It has been well over a year since NovaDel Pharma Inc. (OTC Pink: NVDL) announced the sale of its ZolpiMist assets to Amherst Pharmaceuticals, LLC.  Compensation for the deal basically consisted Amherst assuming all of NovaDel’s FDA liabilities associated with ZolpiMist which at the time totaled approximately $2.2 million.  In addition, Amherst agreed to pay NovaDel a 10% royalty on the sales of ZolpiMist up to an aggregated maximum of $500,000 with an annual minimum payment of $150,000.  Now over a year later, Amherst has struck a payment deal with the FDA and has assumed these liabilities from NovaDel finally completing this chapter in the company’s history.

The question is where does NovaDel go from here?  According to management, the company has approximately $1.7 million in net assets which is mainly cash and a potentially valuable $60 million in Federal Net Operating Loss Carryforwards (NOLS).  Management has stated it will evaluate it options over the next few months and take appropriate action by the middle of 2016.  Appropriate action is likely one of two scenarios.

First, would be to liquidate the company and lose the value of any NOLs.  This would give investors safe return of their capital.  At last count on October 25, 2011, there was approximately 134,890,615 which would value its net assets at approximately $0.0126 per share.  There were also approximately 76,869,369 outstanding warrants, but all with exercise prices substantially above the current market value and some have theoretically expired.  The warrants did have down-round provisions, but since the company has not reported since 2011, it is unclear how this impacted the outstanding warrants.  According to the 10-Q, these down-round provisions would only be triggered if the company either issues equity shares for a price that is lower than the exercise price of those instruments, or issues new warrants or convertible instruments that have a lower exercise price.  It is not believed this occurred, but again, the company has been dark since 2011.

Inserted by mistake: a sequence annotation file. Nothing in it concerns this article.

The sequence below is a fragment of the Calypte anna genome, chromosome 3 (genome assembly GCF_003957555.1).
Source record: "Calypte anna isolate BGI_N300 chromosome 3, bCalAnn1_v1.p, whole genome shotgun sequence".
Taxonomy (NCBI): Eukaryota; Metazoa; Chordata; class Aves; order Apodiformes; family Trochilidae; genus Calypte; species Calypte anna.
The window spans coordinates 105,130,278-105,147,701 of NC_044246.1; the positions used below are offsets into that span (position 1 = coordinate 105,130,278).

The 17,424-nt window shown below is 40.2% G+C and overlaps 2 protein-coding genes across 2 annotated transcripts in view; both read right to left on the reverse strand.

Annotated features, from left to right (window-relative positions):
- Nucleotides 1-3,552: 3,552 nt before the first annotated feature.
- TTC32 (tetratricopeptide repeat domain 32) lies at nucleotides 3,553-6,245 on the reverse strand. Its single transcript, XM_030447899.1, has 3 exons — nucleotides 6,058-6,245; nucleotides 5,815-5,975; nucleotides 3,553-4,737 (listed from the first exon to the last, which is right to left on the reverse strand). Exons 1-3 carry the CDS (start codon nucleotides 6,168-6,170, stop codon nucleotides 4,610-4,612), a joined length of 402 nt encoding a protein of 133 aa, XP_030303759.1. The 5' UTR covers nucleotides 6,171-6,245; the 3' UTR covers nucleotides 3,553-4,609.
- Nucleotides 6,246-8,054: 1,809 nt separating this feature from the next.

The second and potentially offering the highest return for shareholders, may be to preserve the value of the NOLs by acquiring another profitable company that could take advantage of this asset.  Of course this only works for investors if they are not significantly diluted and a change in control is avoided as it can negate the NOLs. 

In either case, there could be an opportunity in NovaDel going forward, however investors should proceed with extreme caution as current financial information is not available.

Disclosure: The author owned shares in NVDL at the time this article was published.